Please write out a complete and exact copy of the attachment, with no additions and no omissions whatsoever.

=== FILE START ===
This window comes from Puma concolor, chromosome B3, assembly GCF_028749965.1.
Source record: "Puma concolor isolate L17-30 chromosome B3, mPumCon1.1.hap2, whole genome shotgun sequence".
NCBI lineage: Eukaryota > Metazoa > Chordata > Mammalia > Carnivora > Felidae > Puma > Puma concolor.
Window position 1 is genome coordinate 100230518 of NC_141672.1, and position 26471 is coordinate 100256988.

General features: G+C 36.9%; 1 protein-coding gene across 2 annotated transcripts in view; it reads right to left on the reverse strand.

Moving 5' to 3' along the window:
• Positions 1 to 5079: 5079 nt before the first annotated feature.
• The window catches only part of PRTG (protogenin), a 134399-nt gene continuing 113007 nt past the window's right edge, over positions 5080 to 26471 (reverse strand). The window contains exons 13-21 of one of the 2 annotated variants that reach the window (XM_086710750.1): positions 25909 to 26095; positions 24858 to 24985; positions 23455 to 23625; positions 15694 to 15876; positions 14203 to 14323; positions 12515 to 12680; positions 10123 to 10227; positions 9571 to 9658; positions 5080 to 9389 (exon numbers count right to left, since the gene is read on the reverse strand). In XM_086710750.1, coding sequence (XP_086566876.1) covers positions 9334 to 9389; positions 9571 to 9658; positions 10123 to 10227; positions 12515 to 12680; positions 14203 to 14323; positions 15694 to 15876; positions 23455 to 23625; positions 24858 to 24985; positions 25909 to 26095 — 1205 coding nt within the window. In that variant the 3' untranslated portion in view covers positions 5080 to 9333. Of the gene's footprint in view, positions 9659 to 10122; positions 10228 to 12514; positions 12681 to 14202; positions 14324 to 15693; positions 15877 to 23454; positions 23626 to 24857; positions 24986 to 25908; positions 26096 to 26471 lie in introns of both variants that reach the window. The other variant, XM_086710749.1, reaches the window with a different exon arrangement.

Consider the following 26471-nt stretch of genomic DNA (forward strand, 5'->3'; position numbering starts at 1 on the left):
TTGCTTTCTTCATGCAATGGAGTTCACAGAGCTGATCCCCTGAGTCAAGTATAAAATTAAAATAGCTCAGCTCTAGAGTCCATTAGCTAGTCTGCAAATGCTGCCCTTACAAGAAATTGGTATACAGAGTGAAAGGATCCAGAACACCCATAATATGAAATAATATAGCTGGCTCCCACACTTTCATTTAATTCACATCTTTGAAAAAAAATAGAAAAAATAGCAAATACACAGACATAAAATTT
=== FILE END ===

This window comes from Puma concolor, chromosome B3, assembly GCF_028749965.1.
Source record: "Puma concolor isolate L17-30 chromosome B3, mPumCon1.1.hap2, whole genome shotgun sequence".
NCBI lineage: Eukaryota > Metazoa > Chordata > Mammalia > Carnivora > Felidae > Puma > Puma concolor.
Window position 1 is genome coordinate 100230518 of NC_141672.1, and position 26471 is coordinate 100256988.

General features: G+C 36.9%; 1 protein-coding gene across 2 annotated transcripts in view; it reads right to left on the reverse strand.

Moving 5' to 3' along the window:
• Positions 1 to 5079: 5079 nt before the first annotated feature.
• The window catches only part of PRTG (protogenin), a 134399-nt gene continuing 113007 nt past the window's right edge, over positions 5080 to 26471 (reverse strand). The window contains exons 13-21 of one of the 2 annotated variants that reach the window (XM_086710750.1): positions 25909 to 26095; positions 24858 to 24985; positions 23455 to 23625; positions 15694 to 15876; positions 14203 to 14323; positions 12515 to 12680; positions 10123 to 10227; positions 9571 to 9658; positions 5080 to 9389 (exon numbers count right to left, since the gene is read on the reverse strand). In XM_086710750.1, coding sequence (XP_086566876.1) covers positions 9334 to 9389; positions 9571 to 9658; positions 10123 to 10227; positions 12515 to 12680; positions 14203 to 14323; positions 15694 to 15876; positions 23455 to 23625; positions 24858 to 24985; positions 25909 to 26095 — 1205 coding nt within the window. In that variant the 3' untranslated portion in view covers positions 5080 to 9333. Of the gene's footprint in view, positions 9659 to 10122; positions 10228 to 12514; positions 12681 to 14202; positions 14324 to 15693; positions 15877 to 23454; positions 23626 to 24857; positions 24986 to 25908; positions 26096 to 26471 lie in introns of both variants that reach the window. The other variant, XM_086710749.1, reaches the window with a different exon arrangement.

Consider the following 26471-nt stretch of genomic DNA (forward strand, 5'->3'; position numbering starts at 1 on the left):
TTGCTTTCTTCATGCAATGGAGTTCACAGAGCTGATCCCCTGAGTCAAGTATAAAATTAAAATAGCTCAGCTCTAGAGTCCATTAGCTAGTCTGCAAATGCTGCCCTTACAAGAAATTGGTATACAGAGTGAAAGGATCCAGAACACCCATAATATGAAATAATATAGCTGGCTCCCACACTTTCATTTAATTCACATCTTTGAAAAAAAATAGAAAAAATAGCAAATACACAGACATAAAATTT